Step 14. PENCIL STROKES & TONE, SHADING, TEXTURE -- For your convenience, I have inserted this step with different pencils, strokes to use. And you can study the shapes that make up this drawing universe, along with tone, shading, and texture.
Step 15. The picture here is a great exercise for value shading. I've got a little secret tip for you to make things easier. You can download this to your desktop. First click on the picture to have access to full size. By right clicking on your mouse, you can select "Save Image As." It should save to your desktop.
Step 16. After printing out a number of the above template, practice shading in the values like this picture. You become familiar with this shading technique that gives you more control and confidence.
Step 17. Best thing you can do when drawing hair is to establish the general shape then work in the main strands of hair by holding your pencil at a 45 degree angle for stroking and coverage. Then, as in the third picture, you can work in more details. But here's a TIP! Don't draw a straight line for the hairline. Do tiny strokes to represent beginning of hair at its root. Look at real people and see their hairline isn't a straight line. Practice and your picture will look more realistic.
Step 18. This is the first start. This is where you would sketch in small circles or lines to shade the areas. It would take hours upon hours to cover all that area with a pencil. I chose to shade with pastels. In a few strokes I've got area coverage. Applied light medium and medium gray to their faces and Romeo's hair. Medium and dark gray to Romeo's shirt and Juliet's hair. Looks like a mess. That's how a beginning project will appear. Keep patience with you and keep applying those layers of whites, grays & blacks. You'll have a great outcome.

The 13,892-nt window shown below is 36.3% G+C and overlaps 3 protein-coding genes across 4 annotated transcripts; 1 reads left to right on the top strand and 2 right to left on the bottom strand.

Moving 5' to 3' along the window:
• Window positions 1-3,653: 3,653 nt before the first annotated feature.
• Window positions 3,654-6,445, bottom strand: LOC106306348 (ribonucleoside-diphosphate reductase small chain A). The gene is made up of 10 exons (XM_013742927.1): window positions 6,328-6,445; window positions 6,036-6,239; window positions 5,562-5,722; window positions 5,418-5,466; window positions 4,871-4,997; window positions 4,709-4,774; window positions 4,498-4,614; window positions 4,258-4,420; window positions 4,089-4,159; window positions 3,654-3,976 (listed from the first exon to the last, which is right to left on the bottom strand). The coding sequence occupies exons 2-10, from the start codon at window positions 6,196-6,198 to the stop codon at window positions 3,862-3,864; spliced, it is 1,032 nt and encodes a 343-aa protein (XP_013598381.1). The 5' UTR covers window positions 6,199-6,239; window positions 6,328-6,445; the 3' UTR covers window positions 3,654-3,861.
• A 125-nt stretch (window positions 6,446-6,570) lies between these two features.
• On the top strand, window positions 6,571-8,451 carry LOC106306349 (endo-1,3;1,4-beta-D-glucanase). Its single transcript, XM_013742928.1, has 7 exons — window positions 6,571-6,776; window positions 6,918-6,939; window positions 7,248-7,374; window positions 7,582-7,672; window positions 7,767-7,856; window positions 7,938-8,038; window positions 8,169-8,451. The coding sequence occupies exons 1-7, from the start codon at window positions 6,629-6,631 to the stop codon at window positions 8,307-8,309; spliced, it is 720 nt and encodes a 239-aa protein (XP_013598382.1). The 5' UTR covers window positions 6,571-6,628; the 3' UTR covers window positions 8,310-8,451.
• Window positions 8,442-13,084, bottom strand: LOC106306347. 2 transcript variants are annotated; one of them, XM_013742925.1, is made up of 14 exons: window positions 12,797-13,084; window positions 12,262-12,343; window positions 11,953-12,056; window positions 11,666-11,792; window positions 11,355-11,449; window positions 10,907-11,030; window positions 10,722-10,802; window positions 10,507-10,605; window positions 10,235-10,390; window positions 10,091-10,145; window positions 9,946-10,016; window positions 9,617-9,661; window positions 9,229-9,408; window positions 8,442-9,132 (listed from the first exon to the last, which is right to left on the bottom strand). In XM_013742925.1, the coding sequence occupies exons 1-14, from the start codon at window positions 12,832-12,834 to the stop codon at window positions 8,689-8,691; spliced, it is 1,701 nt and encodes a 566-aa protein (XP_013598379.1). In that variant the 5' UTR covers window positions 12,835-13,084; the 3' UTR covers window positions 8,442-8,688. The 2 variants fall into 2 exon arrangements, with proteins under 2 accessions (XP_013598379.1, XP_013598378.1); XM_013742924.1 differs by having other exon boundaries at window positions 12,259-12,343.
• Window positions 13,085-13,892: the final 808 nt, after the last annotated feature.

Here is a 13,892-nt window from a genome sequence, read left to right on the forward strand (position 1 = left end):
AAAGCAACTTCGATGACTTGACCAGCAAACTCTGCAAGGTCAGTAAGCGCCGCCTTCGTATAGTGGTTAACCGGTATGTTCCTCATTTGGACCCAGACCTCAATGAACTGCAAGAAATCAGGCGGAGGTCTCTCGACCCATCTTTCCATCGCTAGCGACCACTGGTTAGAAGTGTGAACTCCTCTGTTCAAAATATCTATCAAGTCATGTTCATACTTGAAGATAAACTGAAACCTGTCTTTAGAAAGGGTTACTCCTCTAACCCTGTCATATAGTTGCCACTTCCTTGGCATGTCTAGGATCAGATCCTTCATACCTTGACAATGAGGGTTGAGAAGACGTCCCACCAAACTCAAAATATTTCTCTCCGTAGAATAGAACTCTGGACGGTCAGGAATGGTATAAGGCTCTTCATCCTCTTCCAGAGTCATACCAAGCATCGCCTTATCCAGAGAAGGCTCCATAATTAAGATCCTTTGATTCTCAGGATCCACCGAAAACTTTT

Step 19. What's interesting is I haven't used a pencil yet during this stage. I took a blending stump (since it won't leave lines and will cover a larger area) and shaded laying the stump tapered part flat (like a pencil). Then I took it's point and “drew” with it's pointed edge in the smaller areas (their hair, eyes, eyebrows, nose, lips, cheeks, side of face, mouth, and chin. I will be using a pencil soon for darkening and very refined areas. I've lightened areas with the kneaded eraser and took a shortcut to really darken his shirt and her hair with charcoal gray with a blending stump. I sprayed early with "Krylon Workable Fixatif" to adhere the pencil & pastel to the paper for a non-smudging and workable surface.